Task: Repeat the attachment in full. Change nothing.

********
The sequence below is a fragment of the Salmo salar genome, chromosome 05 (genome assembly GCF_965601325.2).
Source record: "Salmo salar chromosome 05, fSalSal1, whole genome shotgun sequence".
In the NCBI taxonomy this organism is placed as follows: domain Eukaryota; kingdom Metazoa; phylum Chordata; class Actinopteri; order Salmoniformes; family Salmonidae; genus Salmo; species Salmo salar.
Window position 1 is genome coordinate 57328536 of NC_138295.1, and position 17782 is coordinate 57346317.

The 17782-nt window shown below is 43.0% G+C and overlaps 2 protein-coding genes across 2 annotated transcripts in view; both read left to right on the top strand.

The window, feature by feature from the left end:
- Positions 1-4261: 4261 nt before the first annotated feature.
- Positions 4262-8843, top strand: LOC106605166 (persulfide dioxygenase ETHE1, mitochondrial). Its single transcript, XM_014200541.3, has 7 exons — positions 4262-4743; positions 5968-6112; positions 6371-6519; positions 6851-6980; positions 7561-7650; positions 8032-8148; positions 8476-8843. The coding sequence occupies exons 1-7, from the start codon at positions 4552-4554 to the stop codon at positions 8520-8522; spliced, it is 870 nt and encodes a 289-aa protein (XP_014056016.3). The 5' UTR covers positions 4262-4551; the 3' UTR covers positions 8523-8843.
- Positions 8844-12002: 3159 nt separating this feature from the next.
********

The sequence below is a fragment of the Salmo salar genome, chromosome 05 (genome assembly GCF_965601325.2).
Source record: "Salmo salar chromosome 05, fSalSal1, whole genome shotgun sequence".
In the NCBI taxonomy this organism is placed as follows: domain Eukaryota; kingdom Metazoa; phylum Chordata; class Actinopteri; order Salmoniformes; family Salmonidae; genus Salmo; species Salmo salar.
Window position 1 is genome coordinate 57328536 of NC_138295.1, and position 17782 is coordinate 57346317.

The 17782-nt window shown below is 43.0% G+C and overlaps 2 protein-coding genes across 2 annotated transcripts in view; both read left to right on the top strand.

The window, feature by feature from the left end:
- Positions 1-4261: 4261 nt before the first annotated feature.
- Positions 4262-8843, top strand: LOC106605166 (persulfide dioxygenase ETHE1, mitochondrial). Its single transcript, XM_014200541.3, has 7 exons — positions 4262-4743; positions 5968-6112; positions 6371-6519; positions 6851-6980; positions 7561-7650; positions 8032-8148; positions 8476-8843. The coding sequence occupies exons 1-7, from the start codon at positions 4552-4554 to the stop codon at positions 8520-8522; spliced, it is 870 nt and encodes a 289-aa protein (XP_014056016.3). The 5' UTR covers positions 4262-4551; the 3' UTR covers positions 8523-8843.
- Positions 8844-12002: 3159 nt separating this feature from the next.